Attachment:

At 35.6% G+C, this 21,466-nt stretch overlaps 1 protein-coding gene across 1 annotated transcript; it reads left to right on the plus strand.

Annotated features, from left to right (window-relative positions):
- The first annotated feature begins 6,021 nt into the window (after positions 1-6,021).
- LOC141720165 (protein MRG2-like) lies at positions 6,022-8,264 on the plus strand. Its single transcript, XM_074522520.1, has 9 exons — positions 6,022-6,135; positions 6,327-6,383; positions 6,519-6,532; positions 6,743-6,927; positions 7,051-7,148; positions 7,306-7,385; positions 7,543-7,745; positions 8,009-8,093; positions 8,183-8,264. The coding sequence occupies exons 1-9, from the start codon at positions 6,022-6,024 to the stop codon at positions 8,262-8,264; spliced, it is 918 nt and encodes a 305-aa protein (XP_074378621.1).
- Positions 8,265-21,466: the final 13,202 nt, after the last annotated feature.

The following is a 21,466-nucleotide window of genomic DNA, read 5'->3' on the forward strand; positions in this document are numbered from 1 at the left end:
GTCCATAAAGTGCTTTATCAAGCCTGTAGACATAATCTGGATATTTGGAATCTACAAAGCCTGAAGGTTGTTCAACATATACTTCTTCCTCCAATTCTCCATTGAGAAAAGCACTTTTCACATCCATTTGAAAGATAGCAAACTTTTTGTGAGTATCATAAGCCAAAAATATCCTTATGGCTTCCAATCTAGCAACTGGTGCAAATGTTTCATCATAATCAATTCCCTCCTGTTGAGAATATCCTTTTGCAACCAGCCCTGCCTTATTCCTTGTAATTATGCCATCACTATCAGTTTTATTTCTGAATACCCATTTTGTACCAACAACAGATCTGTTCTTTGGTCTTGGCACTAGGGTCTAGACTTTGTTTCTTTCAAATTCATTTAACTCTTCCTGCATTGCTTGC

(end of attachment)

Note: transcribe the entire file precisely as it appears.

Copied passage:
At 35.6% G+C, this 21,466-nt stretch overlaps 1 protein-coding gene across 1 annotated transcript; it reads left to right on the plus strand.

Annotated features, from left to right (window-relative positions):
- The first annotated feature begins 6,021 nt into the window (after positions 1-6,021).
- LOC141720165 (protein MRG2-like) lies at positions 6,022-8,264 on the plus strand. Its single transcript, XM_074522520.1, has 9 exons — positions 6,022-6,135; positions 6,327-6,383; positions 6,519-6,532; positions 6,743-6,927; positions 7,051-7,148; positions 7,306-7,385; positions 7,543-7,745; positions 8,009-8,093; positions 8,183-8,264. The coding sequence occupies exons 1-9, from the start codon at positions 6,022-6,024 to the stop codon at positions 8,262-8,264; spliced, it is 918 nt and encodes a 305-aa protein (XP_074378621.1).
- Positions 8,265-21,466: the final 13,202 nt, after the last annotated feature.

The following is a 21,466-nucleotide window of genomic DNA, read 5'->3' on the forward strand; positions in this document are numbered from 1 at the left end:
GTCCATAAAGTGCTTTATCAAGCCTGTAGACATAATCTGGATATTTGGAATCTACAAAGCCTGAAGGTTGTTCAACATATACTTCTTCCTCCAATTCTCCATTGAGAAAAGCACTTTTCACATCCATTTGAAAGATAGCAAACTTTTTGTGAGTATCATAAGCCAAAAATATCCTTATGGCTTCCAATCTAGCAACTGGTGCAAATGTTTCATCATAATCAATTCCCTCCTGTTGAGAATATCCTTTTGCAACCAGCCCTGCCTTATTCCTTGTAATTATGCCATCACTATCAGTTTTATTTCTGAATACCCATTTTGTACCAACAACAGATCTGTTCTTTGGTCTTGGCACTAGGGTCTAGACTTTGTTTCTTTCAAATTCATTTAACTCTTCCTGCATTGCTTGC